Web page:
In the meantime, the church must offer spiritual nourishment to the undocumented regardless of what the law may state so that immigrants will not despair.  In 2006 there was a fear that a new California law would require religious institutions to ask for legal documentation of those assisted, Cardinal Mahoney of Los Angeles told his priests they would have to disobey that law.  More recently in Alabama, one year ago exactly, the two Catholic bishops sued the state because the new immigration law put in jeopardy priests who offered the sacraments or any other religious service to undocumented immigrants.  The Church serves the people of God regardless of legal status.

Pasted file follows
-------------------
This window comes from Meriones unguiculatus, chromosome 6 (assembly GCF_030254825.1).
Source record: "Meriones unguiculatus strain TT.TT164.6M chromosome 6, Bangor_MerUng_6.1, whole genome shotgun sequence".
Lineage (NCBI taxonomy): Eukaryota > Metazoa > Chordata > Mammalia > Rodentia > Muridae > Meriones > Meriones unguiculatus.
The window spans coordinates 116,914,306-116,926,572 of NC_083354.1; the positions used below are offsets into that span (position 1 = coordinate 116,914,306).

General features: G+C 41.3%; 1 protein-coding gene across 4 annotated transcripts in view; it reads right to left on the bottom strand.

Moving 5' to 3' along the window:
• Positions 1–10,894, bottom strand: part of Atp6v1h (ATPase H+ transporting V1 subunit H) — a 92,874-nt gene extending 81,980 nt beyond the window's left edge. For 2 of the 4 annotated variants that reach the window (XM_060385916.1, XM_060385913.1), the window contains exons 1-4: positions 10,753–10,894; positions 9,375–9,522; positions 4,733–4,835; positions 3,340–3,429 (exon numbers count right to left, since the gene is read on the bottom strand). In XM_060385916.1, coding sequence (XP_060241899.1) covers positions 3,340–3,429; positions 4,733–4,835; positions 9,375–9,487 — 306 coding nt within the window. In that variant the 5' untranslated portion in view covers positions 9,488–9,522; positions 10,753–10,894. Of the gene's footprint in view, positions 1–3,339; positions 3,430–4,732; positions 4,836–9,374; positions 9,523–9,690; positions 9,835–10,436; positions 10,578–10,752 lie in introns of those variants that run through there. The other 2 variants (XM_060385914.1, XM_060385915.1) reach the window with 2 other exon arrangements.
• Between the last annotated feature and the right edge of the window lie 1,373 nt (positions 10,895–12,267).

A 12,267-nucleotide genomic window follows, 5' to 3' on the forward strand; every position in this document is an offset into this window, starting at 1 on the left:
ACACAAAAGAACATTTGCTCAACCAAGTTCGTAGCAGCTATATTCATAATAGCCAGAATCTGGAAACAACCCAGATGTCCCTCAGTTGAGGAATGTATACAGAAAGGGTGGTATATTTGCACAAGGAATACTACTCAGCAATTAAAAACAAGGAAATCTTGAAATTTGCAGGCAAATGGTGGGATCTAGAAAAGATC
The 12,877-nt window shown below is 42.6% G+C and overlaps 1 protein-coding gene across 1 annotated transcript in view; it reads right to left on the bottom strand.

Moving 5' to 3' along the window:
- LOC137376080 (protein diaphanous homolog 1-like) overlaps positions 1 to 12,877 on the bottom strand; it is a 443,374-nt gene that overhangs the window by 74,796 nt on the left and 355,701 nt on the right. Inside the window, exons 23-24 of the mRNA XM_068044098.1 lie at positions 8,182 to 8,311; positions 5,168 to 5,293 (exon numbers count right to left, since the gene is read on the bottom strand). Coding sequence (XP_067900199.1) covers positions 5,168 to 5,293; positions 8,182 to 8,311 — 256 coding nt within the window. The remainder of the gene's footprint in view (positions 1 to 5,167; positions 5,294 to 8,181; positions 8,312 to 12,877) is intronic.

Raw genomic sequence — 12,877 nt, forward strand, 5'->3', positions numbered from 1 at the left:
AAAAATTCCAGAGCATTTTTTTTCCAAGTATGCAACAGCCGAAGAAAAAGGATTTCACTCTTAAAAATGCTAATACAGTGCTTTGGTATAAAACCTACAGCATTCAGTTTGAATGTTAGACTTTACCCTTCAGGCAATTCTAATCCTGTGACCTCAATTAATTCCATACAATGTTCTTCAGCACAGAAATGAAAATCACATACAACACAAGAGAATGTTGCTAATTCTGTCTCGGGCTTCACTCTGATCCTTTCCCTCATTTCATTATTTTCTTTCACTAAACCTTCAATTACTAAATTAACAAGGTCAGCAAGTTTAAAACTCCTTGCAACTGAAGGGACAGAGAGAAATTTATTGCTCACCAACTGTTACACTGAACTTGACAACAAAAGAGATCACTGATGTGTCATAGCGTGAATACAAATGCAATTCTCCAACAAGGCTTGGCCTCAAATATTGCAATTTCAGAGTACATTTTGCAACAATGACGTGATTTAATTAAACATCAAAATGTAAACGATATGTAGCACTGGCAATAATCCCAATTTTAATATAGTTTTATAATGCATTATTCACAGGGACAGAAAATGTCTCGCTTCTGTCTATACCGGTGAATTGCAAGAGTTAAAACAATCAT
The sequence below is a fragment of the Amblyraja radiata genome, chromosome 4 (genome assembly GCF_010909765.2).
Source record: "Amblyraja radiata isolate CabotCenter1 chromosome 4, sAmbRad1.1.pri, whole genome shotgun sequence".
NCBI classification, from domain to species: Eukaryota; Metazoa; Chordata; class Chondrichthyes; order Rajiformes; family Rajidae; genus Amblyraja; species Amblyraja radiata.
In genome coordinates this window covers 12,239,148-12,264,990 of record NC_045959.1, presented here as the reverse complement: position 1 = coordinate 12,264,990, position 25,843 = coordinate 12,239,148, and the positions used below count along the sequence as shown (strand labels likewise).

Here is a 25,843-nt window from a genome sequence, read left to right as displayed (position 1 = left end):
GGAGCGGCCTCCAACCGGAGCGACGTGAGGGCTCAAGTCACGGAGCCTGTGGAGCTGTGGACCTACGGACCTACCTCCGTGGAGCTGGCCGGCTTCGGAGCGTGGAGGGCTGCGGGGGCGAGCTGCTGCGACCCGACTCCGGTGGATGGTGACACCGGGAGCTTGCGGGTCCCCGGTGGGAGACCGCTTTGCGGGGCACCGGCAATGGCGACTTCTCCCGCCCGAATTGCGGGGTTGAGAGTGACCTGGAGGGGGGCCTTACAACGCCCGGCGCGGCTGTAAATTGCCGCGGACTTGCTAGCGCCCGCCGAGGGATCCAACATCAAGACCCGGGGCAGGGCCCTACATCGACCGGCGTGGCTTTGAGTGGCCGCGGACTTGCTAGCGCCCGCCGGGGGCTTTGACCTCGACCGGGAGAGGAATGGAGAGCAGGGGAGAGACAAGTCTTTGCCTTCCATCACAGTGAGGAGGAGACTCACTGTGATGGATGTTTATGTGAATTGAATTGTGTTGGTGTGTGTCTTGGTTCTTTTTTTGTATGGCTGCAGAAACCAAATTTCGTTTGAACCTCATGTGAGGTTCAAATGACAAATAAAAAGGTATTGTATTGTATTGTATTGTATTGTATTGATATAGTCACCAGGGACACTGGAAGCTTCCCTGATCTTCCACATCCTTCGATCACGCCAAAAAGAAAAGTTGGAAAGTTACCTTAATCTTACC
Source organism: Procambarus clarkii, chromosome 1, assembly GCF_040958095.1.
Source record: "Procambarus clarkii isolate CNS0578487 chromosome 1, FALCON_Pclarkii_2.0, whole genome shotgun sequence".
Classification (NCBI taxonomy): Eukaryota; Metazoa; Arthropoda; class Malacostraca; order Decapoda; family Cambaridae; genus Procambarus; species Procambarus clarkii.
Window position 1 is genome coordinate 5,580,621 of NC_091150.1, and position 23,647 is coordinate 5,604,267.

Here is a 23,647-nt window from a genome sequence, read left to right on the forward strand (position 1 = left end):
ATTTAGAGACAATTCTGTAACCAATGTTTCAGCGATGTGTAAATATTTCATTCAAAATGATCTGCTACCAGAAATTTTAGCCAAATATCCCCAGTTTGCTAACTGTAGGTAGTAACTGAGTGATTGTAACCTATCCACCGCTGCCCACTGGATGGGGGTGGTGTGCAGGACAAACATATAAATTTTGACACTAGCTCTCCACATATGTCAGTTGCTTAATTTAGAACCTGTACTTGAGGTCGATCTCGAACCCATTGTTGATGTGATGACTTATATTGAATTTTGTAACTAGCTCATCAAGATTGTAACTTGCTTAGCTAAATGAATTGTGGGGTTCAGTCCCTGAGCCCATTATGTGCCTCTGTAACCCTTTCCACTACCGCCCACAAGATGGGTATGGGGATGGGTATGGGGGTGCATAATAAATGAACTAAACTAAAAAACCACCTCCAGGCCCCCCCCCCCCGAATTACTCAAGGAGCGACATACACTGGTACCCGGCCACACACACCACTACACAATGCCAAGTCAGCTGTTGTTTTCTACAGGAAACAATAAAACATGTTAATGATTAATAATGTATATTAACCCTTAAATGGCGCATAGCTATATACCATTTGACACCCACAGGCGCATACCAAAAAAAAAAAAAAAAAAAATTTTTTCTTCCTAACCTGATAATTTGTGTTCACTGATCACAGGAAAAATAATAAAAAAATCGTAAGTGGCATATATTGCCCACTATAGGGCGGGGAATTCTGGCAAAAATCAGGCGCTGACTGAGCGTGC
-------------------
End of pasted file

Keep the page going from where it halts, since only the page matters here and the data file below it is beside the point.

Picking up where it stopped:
The church does not care if a person is documented or not, the church cares that the person has an immortal soul that must be taken care of.  The church’s position on immigration is non-partisan, it is non-political.  It is entirely based on the recognition of the dignity of the human person.

An old Mexican lady once said to me, “Father, I am not wanted here, but if I return to Mexico, I would be killed.  I am not wanted here nor there.  When will I find a place where I am wanted?”

I hope to have painted by now an emotional picture of the plight of many undocumented immigrants.  They do not have it easy, it is a difficult life full of anxiety and distress, yet the life they left behind is even less desirable.